ORLANDO, Fla. -- The issue's been talked about for weeks now, ever since it was announced that the Nittany Lions would face LSU in a bowl game.
Actually, it's a point of discussion, it seems, every year when football teams from the supposed bad-weather, brawny Big Ten get together against opponents from the sunny, warm, fast SEC.
They argued over speed before.
And they're doing it again, leading up to the Capital One Bowl on New Year's Day.
LSU's young colt of a quarterback, Jordan Jefferson, might have started the latest back-and-forth before the holidays when he talked about how the Tigers needed to ride their speed advantage to success against the Nittany Lions.
And it's just continued from there.
LSU's ammunition begins with tailback/returner Trindon Holliday, an NCAA sprint champion who is a legit threat to score from anywhere on the field.
Russell Shepard lines up everywhere from tailback to receiver to quarterback. And big receivers Brandon LaFell and Terrance Toliver move quite well, too.
"We get tired of it," said Penn State defensive tackle Jared Odrick. "But we're not really worried about it. (Cornerback) A.J. Wallace is pretty fast. I think I'm pretty fast for playing inside.
"(Tailback Stephfon Green) is pretty fast. It doesn't get much faster than him. I really don't know what you want me to say about that. There's speed everywhere," Odrick said. "We have to play fast no matter who we play."
Actually, the Lions have fared rather well against Southern speed teams in bowl games, defeating Florida State after the 2005 season and Tennessee after the following season. They lost defensive struggles against Florida and Auburn on New Year's Day in 1998 and 2003.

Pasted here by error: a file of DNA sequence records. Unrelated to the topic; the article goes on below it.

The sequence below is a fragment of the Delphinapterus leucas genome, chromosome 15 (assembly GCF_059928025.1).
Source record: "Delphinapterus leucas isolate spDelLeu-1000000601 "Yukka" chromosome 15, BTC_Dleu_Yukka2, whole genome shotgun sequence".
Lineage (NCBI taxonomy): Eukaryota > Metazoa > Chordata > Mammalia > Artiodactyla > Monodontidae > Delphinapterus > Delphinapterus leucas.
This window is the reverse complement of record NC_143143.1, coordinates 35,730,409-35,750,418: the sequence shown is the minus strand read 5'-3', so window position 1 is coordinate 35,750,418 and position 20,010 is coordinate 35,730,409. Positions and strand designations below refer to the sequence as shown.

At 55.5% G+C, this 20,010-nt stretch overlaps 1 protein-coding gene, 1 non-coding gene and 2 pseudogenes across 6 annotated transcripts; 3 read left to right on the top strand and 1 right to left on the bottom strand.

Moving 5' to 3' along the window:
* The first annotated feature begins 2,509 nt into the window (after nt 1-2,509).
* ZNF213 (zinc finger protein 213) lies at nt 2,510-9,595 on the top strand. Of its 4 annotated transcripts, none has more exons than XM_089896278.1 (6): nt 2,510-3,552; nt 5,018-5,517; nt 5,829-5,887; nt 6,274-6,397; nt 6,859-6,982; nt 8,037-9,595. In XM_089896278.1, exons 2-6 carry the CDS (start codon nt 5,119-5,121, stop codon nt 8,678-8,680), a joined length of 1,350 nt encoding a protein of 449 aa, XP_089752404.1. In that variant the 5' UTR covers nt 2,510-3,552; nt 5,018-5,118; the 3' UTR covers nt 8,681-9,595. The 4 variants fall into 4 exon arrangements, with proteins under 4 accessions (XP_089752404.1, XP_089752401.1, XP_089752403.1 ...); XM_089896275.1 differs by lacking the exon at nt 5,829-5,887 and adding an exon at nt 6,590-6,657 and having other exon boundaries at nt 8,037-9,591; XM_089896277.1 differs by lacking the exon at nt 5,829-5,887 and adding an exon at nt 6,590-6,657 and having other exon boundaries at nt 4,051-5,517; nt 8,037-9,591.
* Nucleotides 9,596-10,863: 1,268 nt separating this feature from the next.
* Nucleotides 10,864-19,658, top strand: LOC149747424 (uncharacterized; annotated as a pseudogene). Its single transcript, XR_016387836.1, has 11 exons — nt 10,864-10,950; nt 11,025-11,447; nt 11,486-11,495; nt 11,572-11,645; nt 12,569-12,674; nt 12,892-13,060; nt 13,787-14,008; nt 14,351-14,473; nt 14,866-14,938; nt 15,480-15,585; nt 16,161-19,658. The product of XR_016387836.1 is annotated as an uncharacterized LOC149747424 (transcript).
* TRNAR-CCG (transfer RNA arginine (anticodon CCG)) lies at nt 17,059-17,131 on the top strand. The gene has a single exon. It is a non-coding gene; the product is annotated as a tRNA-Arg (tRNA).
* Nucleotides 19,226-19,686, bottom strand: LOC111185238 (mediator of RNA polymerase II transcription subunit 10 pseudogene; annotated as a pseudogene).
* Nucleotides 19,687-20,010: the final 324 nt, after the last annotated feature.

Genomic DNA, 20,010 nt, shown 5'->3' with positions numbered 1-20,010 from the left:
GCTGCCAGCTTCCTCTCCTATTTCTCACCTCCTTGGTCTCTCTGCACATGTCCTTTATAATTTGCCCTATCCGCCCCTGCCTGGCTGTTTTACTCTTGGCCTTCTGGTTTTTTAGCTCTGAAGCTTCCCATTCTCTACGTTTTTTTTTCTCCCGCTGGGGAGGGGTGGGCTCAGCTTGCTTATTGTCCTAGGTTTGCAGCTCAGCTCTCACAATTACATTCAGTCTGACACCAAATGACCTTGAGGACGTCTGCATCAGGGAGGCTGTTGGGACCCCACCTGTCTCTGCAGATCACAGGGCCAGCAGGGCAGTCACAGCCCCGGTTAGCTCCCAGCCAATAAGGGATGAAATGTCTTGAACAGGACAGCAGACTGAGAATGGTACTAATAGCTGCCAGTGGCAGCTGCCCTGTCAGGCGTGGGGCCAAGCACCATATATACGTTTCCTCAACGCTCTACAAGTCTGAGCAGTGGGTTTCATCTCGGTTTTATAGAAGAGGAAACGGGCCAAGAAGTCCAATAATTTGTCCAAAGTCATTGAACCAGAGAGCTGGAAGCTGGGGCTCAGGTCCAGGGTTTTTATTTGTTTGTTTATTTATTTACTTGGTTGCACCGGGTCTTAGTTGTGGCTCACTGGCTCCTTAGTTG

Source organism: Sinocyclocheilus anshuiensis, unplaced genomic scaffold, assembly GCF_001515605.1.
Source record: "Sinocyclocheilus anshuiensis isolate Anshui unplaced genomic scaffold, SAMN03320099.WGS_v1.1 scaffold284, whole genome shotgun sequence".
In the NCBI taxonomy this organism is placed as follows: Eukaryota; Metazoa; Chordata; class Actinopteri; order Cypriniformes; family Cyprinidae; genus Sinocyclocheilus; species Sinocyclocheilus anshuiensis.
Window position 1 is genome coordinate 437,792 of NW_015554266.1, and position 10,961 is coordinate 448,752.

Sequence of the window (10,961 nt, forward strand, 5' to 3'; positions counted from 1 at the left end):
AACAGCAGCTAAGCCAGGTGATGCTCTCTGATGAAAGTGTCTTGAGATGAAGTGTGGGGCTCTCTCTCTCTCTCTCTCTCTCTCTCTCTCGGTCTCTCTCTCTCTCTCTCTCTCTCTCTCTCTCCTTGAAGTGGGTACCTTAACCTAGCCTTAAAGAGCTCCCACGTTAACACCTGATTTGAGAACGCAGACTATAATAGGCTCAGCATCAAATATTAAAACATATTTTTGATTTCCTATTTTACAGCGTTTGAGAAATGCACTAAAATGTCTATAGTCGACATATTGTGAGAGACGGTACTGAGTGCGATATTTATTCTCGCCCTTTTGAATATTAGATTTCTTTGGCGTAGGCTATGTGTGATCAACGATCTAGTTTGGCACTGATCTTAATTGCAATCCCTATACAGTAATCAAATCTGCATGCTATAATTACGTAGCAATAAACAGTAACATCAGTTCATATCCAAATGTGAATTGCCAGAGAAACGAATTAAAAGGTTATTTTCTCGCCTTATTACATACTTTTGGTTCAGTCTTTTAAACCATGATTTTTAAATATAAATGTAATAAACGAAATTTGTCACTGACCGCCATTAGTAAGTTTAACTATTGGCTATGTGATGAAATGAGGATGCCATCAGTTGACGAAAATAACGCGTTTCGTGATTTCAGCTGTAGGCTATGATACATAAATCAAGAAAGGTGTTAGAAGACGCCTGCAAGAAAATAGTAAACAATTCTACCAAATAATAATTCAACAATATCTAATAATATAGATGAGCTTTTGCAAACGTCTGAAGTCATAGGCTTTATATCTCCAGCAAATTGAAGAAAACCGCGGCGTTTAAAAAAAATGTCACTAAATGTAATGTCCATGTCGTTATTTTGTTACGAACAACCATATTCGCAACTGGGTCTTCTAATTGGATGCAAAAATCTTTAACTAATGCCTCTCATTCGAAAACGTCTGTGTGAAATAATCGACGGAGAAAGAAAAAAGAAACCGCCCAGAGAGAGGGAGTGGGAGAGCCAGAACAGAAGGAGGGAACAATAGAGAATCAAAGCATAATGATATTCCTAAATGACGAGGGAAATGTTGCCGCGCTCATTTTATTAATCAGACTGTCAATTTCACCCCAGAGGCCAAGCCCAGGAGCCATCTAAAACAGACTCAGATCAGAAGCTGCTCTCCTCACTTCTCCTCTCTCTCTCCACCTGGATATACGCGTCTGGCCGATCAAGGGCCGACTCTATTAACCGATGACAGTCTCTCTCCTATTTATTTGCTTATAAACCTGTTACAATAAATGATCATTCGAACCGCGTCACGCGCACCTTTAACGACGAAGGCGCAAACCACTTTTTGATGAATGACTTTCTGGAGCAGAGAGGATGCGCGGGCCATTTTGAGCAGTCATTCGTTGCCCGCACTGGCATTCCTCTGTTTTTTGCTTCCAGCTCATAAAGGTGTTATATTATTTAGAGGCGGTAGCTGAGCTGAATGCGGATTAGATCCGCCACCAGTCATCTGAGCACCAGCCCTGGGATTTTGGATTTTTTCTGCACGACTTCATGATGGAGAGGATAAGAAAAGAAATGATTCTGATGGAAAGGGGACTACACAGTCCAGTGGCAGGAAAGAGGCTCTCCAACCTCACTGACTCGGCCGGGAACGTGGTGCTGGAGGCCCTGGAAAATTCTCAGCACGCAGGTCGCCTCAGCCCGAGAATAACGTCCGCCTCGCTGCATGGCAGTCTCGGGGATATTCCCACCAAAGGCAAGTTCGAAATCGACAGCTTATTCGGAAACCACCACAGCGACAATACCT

LSU brings plenty of speed and talent, though the Tigers have hit bumps this year because of inexperience and injuries. Jefferson has been sacked a lot and the Tigers are down to their fourth-string tailback.
Penn State's coaches and captains, however, said all the right things about LSU on Wednesday.
"Playing that kind of speed, we have to make sure we take the proper angles on pursuit," said Tom Bradley, the Lions' defensive coordinator. "That's the one thing, you don't get that kind of look from your scout team. The angles are going to change pretty quickly come 1 o'clock on Friday.
"They have great speed at every position," Bradley said. "A lot of times we see that speed, but they're like clones when they come in, it's hard to tell them apart. Except for Holliday, he's a jet. We can't duplicate that in practice."
What the Lions offer in return is a talented trio of linebackers who should be truly healthy for one of the first times this season.
There also is proven speed in the Penn State secondary, though it is young at spots and inconsistent at others.
The Lions also come in with a senior quarterback with a chip on his shoulder.
Daryll Clark can't help but sound perturbed about those who question his ability after big-game losses to Iowa and Ohio State. While he may feel that he, indeed, has something to prove, he was clear to point out that there are more important things at stake.
"I get a lot of questions about my legacy at Penn State and how well I've played in big games. I hear it a ton," he said. "And I think it's unfair to the rest of the team because it begins to be some type of thing where that's the only reason why we're down here playing. And it's not.
"We're not playing for me. ... it's not about individual stats. It's never been about that."
No, it will come down protecting the football on offense and being diligent on special teams and tackling soundly on defense.
Will Odrick and his mates on the defensive line be able to take advantage of the worst quarterback protection in the SEC?
So as the emotion now builds quickly for game day, there will be plenty of incentive to make amends for missed opportunities back in the fall.
This ever-important Penn State senior class would cherish leaving their careers with a satisfying victory over a team from the hyped SEC.
The team that many expect to run right past them.